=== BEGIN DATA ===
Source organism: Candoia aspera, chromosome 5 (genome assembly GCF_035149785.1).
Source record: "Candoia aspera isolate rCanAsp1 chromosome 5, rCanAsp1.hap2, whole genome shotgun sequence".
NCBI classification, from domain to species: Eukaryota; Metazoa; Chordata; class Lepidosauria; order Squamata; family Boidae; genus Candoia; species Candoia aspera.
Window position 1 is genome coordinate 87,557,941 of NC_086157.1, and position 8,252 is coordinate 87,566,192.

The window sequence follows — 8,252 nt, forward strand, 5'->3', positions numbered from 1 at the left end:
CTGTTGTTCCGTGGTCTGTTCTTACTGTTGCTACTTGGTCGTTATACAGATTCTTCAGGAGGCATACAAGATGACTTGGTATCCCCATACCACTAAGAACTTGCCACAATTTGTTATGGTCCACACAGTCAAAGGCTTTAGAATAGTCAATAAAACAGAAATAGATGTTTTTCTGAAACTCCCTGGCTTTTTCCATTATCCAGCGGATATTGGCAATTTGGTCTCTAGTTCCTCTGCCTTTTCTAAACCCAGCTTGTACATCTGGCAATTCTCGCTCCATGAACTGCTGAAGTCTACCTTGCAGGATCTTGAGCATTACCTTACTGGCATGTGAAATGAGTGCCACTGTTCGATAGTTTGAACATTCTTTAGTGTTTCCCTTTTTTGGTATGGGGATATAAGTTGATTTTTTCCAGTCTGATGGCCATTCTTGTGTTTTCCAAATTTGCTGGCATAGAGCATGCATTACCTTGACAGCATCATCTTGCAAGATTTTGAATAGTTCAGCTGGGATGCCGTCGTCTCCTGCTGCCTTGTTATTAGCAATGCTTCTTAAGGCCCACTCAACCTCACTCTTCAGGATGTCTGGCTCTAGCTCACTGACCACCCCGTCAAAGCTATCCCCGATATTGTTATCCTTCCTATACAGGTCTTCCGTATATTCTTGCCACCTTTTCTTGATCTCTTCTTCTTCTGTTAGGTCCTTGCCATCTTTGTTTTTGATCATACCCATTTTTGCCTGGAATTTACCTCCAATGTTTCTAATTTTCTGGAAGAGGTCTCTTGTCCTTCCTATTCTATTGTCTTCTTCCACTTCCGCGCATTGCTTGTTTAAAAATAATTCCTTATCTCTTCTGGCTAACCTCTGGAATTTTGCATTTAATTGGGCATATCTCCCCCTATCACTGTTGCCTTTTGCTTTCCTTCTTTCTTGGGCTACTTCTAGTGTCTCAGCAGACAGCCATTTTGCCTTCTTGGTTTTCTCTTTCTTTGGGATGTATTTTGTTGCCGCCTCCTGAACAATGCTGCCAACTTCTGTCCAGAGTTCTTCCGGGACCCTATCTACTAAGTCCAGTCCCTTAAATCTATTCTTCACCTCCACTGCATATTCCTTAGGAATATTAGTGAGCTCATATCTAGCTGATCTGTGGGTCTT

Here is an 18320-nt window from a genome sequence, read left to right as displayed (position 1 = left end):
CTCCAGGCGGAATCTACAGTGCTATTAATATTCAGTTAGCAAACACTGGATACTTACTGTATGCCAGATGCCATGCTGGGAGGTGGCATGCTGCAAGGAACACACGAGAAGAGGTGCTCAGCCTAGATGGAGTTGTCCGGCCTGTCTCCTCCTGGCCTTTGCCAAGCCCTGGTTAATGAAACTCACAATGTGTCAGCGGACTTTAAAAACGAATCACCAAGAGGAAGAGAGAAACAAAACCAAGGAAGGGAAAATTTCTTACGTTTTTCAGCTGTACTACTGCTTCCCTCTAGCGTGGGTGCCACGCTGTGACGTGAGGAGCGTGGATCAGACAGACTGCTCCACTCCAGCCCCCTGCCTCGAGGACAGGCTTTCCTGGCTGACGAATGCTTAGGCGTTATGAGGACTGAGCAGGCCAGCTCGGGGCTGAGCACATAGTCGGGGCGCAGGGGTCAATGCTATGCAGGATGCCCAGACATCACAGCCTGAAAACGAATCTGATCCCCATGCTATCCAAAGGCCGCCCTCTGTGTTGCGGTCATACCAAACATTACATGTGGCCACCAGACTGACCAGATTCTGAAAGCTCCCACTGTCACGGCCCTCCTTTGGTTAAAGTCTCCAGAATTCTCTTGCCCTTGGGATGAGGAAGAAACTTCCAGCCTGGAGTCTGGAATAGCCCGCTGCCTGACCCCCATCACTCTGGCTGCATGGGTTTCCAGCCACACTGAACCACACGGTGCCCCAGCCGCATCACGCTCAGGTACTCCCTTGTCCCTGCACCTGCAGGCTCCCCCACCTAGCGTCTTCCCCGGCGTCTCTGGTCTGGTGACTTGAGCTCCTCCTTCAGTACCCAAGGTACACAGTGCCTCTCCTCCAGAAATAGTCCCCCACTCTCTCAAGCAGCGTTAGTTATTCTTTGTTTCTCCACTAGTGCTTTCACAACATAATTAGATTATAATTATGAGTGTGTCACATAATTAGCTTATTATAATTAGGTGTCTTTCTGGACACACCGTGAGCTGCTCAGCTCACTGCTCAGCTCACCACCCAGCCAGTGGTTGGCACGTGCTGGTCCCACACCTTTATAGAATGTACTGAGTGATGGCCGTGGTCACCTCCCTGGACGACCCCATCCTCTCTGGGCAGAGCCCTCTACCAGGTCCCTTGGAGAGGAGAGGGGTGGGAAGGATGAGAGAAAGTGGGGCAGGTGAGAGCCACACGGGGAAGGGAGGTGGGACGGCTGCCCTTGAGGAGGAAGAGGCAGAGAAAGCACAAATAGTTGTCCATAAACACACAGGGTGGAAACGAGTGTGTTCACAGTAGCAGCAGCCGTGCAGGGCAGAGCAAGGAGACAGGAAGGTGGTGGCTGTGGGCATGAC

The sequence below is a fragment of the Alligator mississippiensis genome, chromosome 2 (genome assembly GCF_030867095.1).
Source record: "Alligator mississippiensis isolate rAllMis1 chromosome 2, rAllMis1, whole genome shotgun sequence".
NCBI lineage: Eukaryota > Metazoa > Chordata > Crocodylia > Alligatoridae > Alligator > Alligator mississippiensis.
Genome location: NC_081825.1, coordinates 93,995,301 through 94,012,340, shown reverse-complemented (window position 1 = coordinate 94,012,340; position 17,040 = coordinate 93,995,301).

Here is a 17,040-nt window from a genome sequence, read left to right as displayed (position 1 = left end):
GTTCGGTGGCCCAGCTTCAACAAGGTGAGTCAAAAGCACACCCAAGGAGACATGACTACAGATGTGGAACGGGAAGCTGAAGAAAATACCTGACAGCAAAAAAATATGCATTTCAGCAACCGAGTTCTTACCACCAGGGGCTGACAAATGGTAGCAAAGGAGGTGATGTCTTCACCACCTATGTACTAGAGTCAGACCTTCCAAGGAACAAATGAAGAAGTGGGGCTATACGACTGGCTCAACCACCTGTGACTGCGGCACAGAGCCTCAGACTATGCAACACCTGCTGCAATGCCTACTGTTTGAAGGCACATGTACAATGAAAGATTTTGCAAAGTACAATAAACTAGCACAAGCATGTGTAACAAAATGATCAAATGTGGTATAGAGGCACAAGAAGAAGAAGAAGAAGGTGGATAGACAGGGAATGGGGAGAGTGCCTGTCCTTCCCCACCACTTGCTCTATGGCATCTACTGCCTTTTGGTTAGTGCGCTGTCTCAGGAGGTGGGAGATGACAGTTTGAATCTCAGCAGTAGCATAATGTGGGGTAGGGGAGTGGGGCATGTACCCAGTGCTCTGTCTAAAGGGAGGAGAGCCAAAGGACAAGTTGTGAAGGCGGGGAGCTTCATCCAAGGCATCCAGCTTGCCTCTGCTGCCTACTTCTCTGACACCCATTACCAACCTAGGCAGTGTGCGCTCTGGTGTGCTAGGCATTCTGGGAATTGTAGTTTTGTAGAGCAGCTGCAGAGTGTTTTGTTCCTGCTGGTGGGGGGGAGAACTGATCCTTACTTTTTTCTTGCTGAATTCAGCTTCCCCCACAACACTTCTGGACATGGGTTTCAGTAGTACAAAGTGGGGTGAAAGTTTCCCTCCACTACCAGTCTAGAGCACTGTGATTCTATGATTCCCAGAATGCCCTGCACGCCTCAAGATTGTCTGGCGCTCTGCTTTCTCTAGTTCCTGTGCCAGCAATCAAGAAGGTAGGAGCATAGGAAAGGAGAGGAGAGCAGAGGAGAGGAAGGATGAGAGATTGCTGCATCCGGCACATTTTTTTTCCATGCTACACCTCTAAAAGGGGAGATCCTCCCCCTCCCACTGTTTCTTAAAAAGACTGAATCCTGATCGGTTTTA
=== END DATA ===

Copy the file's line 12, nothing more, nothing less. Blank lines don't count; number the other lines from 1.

Genome location: NC_081825.1, coordinates 93,995,301 through 94,012,340, shown reverse-complemented (window position 1 = coordinate 94,012,340; position 17,040 = coordinate 93,995,301).